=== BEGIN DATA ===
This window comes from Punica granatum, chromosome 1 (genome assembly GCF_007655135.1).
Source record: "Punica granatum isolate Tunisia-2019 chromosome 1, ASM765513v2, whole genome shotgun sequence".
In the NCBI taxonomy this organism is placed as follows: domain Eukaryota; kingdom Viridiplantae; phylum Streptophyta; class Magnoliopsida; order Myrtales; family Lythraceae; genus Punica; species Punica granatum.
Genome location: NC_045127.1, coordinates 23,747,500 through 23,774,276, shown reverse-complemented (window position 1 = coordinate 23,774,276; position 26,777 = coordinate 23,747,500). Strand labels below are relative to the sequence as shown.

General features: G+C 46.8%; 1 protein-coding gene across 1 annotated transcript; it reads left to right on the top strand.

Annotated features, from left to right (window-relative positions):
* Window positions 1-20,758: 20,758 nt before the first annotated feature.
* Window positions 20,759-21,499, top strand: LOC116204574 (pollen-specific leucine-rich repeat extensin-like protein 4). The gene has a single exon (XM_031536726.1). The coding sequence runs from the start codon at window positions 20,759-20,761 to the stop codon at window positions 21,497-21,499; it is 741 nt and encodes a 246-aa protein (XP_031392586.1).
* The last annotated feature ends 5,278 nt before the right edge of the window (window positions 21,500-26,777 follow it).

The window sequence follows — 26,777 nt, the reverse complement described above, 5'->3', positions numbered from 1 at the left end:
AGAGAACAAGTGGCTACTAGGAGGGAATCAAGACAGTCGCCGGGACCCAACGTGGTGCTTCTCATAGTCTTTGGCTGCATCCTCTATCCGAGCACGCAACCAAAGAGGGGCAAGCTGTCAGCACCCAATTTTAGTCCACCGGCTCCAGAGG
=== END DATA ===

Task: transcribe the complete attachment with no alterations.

This window comes from Punica granatum, chromosome 1 (genome assembly GCF_007655135.1).
Source record: "Punica granatum isolate Tunisia-2019 chromosome 1, ASM765513v2, whole genome shotgun sequence".
In the NCBI taxonomy this organism is placed as follows: domain Eukaryota; kingdom Viridiplantae; phylum Streptophyta; class Magnoliopsida; order Myrtales; family Lythraceae; genus Punica; species Punica granatum.
Genome location: NC_045127.1, coordinates 23,747,500 through 23,774,276, shown reverse-complemented (window position 1 = coordinate 23,774,276; position 26,777 = coordinate 23,747,500). Strand labels below are relative to the sequence as shown.

General features: G+C 46.8%; 1 protein-coding gene across 1 annotated transcript; it reads left to right on the top strand.

Annotated features, from left to right (window-relative positions):
* Window positions 1-20,758: 20,758 nt before the first annotated feature.
* Window positions 20,759-21,499, top strand: LOC116204574 (pollen-specific leucine-rich repeat extensin-like protein 4). The gene has a single exon (XM_031536726.1). The coding sequence runs from the start codon at window positions 20,759-20,761 to the stop codon at window positions 21,497-21,499; it is 741 nt and encodes a 246-aa protein (XP_031392586.1).
* The last annotated feature ends 5,278 nt before the right edge of the window (window positions 21,500-26,777 follow it).

The window sequence follows — 26,777 nt, the reverse complement described above, 5'->3', positions numbered from 1 at the left end:
AGAGAACAAGTGGCTACTAGGAGGGAATCAAGACAGTCGCCGGGACCCAACGTGGTGCTTCTCATAGTCTTTGGCTGCATCCTCTATCCGAGCACGCAACCAAAGAGGGGCAAGCTGTCAGCACCCAATTTTAGTCCACCGGCTCCAGAGG